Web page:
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pwned... by facebook!

Ombre Vivante

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You know that picture of you doing shots off your neighbor's stomach? Facebook now has just as much right to it as you do!

WASHINGTON -- You've been told to be careful what you post on your Facebook profile in the past, but there's an entirely new reason to worry.

The social-networking site recently changed its terms of service, and in doing so gave itself rights to anything you've uploaded to your profile. The TOS used to say that once a person closed his or her account, Facebook no longer had the right to that content. But those lines were taken out of the new TOS on Feb. 4.

As you can imagine, this has caused quite a stir in the blogging community, and among some of the site's 175 million users -- most of whom didn't know about the change until the blog world spoke up.

Perez Hiltonhas already called for a Facebook boycott. Perez filed his post under the "Icky Icky Poo" category of his Web site with the following words of wisdom:

"We're so glad we've never uploaded any of our stuff onto Facebook! You Facebook users are SCREWED."

While Perez might not be good with the words, he gets his point across.

So what does the change mean to Facebook users? Consumerist probably says it best:

"Want to close your account? Good for you, but Facebook still has the right to do whatever it wants with your old content. They can even sublicense it if they want."

Aaron Brazell at Technosailor.com said he's advising people not to upload any content to Facebook except links to content elsewhere.

"Links merely point to the actual content," he said on his blog. "Most blogs and content site these days provide a 'Share with Facebook' tool that will allow readers (or yourself) submit content to Facebook. The sticky point is that you are not actually uploading the photo, or the video to Facebook itself. Merely an excerpt and thumbnail."

Of course, this won't help for all of the content uploaded before now, but it will protect you for all future postings. Brazell suggests using a program called Add This (http://addthis.com/).

I'm surprised they hadn't done this from the start :beatnik:

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  • 2 weeks later...

But now:

[big]Facebook offers control to users[/big]

By Darren Waters

Technology editor, BBC News website

Facebook has responded to criticism over the way it handles user data by handing over control to its users.

Members of the social network will have comment and voting rights over the firm's future policies regarding how the site is governed.

Founder Mark Zuckerberg said the aim was to "open up Facebook so that users can participate meaningfully in our policies and our future".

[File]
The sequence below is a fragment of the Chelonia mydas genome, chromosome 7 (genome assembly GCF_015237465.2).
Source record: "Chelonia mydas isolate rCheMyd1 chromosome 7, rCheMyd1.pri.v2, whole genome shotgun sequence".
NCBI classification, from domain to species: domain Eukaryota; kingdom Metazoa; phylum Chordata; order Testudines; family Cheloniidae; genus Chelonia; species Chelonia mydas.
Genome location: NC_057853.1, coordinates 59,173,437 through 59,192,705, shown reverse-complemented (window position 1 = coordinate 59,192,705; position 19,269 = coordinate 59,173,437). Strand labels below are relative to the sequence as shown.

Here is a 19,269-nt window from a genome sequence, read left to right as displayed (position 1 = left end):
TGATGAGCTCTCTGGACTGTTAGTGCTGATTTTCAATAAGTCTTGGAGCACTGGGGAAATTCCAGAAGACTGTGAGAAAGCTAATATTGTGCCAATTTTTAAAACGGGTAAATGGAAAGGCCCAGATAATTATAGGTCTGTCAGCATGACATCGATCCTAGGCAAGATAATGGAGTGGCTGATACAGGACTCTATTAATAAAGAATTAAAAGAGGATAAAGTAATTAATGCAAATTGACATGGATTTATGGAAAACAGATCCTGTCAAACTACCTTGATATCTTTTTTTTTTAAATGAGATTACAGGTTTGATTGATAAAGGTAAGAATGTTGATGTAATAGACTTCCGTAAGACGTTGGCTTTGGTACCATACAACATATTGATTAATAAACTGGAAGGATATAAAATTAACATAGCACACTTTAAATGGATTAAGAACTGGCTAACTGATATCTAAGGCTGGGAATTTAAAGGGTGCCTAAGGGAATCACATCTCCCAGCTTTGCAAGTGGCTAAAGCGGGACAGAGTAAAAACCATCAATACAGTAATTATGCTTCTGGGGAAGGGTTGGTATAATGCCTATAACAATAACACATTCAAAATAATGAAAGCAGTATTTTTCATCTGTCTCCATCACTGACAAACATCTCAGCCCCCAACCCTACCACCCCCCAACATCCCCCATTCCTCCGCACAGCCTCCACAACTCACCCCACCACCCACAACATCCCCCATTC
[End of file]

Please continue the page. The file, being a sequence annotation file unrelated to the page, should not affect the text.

Privacy International's Simon Davies said the move was "unprecedented".

"No other company has made such a bold move towards transparency and democratisation," he said.

"The devil will be in the detail but, overall, we applaud these positive steps and think they foreshadow the future of web 2.0."

Users had complained that it appeared Facebook was claiming ownership of their data - even if they delete their accounts.

The founder said: "We do not own user data, they [users] own it. We never intended to give that impression and feel really bad that we did."

Facebook has announced a new set of governing principles and rights and responsibilities.

Under the changes, users will be able to first comment and then potentially vote on future changes to the documents.

Facebook will enact a vote on changes to its governance when more than 7,000 comments have been made by users on a topic.

Mr Zuckerberg told BBC News: "We think that is pretty reasonable.

"We have designed the votes so a small minority of users cannot create a binding election."

Facebook is the largest social network in the world, with more than 175 million users. The controversy over Facebook's use of personal data is not the first time it has had a run in with users.

It angered some members in the past when it introduced a new advertising system, called Beacon, which delivered adverts to users on external websites based on their Facebook profile and habits. Beacon was quickly changed in order to give users an opt-in or opt-out button from the service.

Included in the new Facebook principles are specific details regarding the ownership of data.

It states: "People should own their information. They should have the freedom to share it with anyone they want and take it with them anywhere they want, including removing it from the Facebook Service."

Mark Zuckerberg said that Facebook had undertaken to carry out all of its business within the framework of the new governance documents.

"We trust our users. We are making this so that we can't put in place a new terms of service without users' permission."

He said he hoped the new policy would "strengthen the community and the bonds between us and the users".

He told BBC News that he believed that opening up decisions about the future policies of the social network was not incompatible with doing business.

He said: "The important thing to keep in mind is that we are strengthening the trust people have in us.

"We believe that good dialogue we will get us to the right place... where everyone is more involved and happy."


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